How to Talk about Sustainability?

Entrepreneurship Campus

By Entrepreneurship Campus

How to Talk about Sustainability?

Despite the urgent need for sustainable thinking, some people roll their eyes when you start talking about sustainability. Motivating people and citizens towards a sustainable journey can be challenging when the talk doesn’t seem to appeal to them. Unfortunately, this is a common phenomenon noticed among individuals, communities, businesses, public administration, and governments around the world. The question then arises: How to talk about sustainability?

The goal of the talk is to have an impact on people’s behavior. It’s the latter that fuels both the solutions and the global issues that the Sustainable Development Goals (SDGs) strive to address. Instead of convincing people and communities to share the same concerns about ocean pollution, gender equality, water rights, proper infrastructure, you can focus on their concerns. Almost every person faces problems daily. When people are provided with sustainable solutions that address their concerns, there’s the chance they’re going to change their behavior. People know some issues need to be solved. They also need an enabling environment that inspires them to take action on things that they care about. This would be an approach that builds a sense of participation as well as an emotional resonance between enablers and the enabled, change-makers, and beneficiaries. Hence, it would be possible to continue a cycle of continuous citizen-driven innovation.

Another problem with the ‘sustainability talk’ is that it happens in the future. Current actions and plans are at the root of future visions and possible scenarios. However, not everyone is able or bothers to see the future in front or to grasp large-scale events.

Thus, depending on the person or audience in front of you can divert attention from a global concern such as climate change to a personal issue such as money-saving. When you tell people to make greener choices because it would help them save more money they will be more interested to listen to you.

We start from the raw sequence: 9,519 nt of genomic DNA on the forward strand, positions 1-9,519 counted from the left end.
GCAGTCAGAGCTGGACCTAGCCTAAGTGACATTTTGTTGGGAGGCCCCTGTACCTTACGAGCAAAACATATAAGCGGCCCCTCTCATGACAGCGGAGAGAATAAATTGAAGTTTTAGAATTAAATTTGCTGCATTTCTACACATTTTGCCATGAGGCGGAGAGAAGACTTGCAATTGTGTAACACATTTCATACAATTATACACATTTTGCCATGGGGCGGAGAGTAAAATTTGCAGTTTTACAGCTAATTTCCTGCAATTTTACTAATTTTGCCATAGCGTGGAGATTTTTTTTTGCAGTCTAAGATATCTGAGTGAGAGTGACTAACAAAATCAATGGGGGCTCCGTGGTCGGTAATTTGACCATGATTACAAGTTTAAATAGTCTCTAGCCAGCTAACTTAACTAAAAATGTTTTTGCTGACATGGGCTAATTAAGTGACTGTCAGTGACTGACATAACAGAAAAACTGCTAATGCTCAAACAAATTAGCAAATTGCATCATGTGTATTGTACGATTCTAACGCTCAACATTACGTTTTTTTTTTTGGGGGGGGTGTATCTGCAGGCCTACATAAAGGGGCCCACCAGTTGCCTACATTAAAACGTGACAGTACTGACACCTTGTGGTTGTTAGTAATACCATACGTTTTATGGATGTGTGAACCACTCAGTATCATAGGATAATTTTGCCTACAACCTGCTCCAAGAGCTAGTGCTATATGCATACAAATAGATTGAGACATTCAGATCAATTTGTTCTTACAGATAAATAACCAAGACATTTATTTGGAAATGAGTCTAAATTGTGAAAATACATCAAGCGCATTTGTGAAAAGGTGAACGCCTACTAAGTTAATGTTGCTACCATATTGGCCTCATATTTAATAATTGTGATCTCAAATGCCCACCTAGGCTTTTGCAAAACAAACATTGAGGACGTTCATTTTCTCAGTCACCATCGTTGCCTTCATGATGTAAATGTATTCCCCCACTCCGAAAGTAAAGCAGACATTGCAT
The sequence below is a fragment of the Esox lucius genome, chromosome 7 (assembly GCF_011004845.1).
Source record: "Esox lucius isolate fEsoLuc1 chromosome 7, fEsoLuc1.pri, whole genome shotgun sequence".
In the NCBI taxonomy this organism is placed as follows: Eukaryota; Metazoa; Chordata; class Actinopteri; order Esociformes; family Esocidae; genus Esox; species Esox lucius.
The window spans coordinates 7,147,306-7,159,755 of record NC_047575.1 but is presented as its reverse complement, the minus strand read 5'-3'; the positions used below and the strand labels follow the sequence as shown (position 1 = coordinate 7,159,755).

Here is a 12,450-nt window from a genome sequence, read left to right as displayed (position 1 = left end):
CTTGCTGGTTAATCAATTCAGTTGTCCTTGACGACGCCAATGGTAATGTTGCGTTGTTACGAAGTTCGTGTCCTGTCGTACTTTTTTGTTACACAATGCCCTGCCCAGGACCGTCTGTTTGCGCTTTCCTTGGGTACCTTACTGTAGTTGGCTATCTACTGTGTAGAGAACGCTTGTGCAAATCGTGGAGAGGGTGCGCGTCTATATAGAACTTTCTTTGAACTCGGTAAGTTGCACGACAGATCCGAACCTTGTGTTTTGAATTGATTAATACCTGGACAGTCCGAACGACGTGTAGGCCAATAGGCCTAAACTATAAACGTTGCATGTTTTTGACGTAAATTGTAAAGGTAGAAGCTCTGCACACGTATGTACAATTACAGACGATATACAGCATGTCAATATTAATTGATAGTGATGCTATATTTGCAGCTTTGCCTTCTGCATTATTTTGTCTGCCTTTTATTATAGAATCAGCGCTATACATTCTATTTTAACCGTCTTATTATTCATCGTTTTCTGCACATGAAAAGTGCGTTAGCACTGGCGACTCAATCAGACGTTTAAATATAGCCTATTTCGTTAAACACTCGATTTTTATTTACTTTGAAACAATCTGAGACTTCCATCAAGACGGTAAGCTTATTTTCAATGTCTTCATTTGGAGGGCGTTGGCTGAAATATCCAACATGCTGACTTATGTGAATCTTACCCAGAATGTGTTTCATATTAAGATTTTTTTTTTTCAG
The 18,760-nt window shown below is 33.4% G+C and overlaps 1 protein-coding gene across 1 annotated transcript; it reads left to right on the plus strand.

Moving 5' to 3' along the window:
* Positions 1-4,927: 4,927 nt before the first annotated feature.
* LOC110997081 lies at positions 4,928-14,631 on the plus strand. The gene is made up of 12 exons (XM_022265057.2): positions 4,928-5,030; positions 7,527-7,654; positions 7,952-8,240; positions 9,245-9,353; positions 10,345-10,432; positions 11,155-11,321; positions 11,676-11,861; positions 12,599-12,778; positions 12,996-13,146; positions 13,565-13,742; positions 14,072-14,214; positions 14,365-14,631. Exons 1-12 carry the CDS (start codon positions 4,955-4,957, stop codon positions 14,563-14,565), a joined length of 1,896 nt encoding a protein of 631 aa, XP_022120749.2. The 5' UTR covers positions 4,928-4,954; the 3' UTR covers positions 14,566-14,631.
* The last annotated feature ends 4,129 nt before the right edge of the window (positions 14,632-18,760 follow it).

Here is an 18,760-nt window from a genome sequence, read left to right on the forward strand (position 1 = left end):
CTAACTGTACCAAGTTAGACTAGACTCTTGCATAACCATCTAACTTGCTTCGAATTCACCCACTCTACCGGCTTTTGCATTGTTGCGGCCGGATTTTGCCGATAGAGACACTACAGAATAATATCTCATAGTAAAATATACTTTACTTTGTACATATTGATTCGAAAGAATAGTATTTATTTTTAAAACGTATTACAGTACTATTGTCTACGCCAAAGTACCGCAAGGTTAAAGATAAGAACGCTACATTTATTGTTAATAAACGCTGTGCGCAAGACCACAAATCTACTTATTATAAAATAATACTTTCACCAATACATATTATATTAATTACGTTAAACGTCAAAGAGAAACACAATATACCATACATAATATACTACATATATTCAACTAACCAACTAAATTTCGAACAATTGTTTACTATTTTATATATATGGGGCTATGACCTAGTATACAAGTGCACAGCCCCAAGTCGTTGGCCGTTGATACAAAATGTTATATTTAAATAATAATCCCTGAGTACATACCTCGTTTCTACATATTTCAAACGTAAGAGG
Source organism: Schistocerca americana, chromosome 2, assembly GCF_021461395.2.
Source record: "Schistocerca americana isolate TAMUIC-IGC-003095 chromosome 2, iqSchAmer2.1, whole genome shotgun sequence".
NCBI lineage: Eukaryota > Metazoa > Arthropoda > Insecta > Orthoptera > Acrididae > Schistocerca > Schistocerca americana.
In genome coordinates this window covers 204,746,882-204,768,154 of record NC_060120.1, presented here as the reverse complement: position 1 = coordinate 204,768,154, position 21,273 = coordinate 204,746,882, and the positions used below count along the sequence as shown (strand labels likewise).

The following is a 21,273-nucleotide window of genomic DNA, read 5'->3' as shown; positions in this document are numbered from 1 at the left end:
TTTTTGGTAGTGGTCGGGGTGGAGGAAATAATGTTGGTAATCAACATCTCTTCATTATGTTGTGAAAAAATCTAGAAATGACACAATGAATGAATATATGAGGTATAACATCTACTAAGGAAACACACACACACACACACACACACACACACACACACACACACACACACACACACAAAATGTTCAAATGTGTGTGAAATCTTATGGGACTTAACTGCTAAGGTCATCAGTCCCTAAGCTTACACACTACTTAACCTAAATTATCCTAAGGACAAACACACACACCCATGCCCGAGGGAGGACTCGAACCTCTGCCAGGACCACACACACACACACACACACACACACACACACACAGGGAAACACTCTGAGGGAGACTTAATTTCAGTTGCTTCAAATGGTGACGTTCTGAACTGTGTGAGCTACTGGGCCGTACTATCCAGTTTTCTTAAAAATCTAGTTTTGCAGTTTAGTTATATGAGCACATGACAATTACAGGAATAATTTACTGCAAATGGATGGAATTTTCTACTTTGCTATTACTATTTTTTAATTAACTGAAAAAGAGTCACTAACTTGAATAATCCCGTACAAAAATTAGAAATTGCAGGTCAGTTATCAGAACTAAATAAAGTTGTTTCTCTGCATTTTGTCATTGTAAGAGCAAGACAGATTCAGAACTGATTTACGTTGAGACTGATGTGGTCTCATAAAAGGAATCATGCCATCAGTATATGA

Telling people to choose another because is healthier can be more convincing than telling them about the environmental impact of imported food.

Don’t forget to use data for each argument you bring on, but keep it simple. Keep the focus on the individual or community level, and avoid smart long technical terms for the sake of sounding convincing. Speak your audience’s language.
Only facts and data aren’t enough. You should mention several examples of innovators, companies, organizations that are doing something new and beneficial, for example, social business and sustainable enterprises.

Focus on children. “Education for Sustainable Development empowers learners of all ages with the knowledge, skills, values, and attitudes to address the interconnected global challenges we are facing, including climate change, environmental degradation, loss of biodiversity, poverty, and inequality.”

Children are not only the most affected by the way how sustainable development issues are addressed now, but they are also part of the change. Introducing children to the principles of the SDGs can provide them the skills, knowledge, and attitude towards sustainable values.

The talk about sustainability is important. It’s not only educators, organizations, innovating brands that need to raise awareness on the need for behavior change towards environmental, societal, and economic challenges.

Entrepreneurship is a key player in this task because it addresses the above-mentioned issues conforming to local contexts and needs. Currently, there’s a huge need for innovators and motivated change makers, not only to modernize solutions but also to inspire more people in doing so.

If you want to learn how to get started with entrepreneurship, get the necessary skills and mindset, or just explore how sustainable entrepreneurs from all over the world are innovating for a better future, join the Entrepreneurship Campus, take the free online training, or submit your business idea or project.

Photo by Kelly Sikkema on Unsplash

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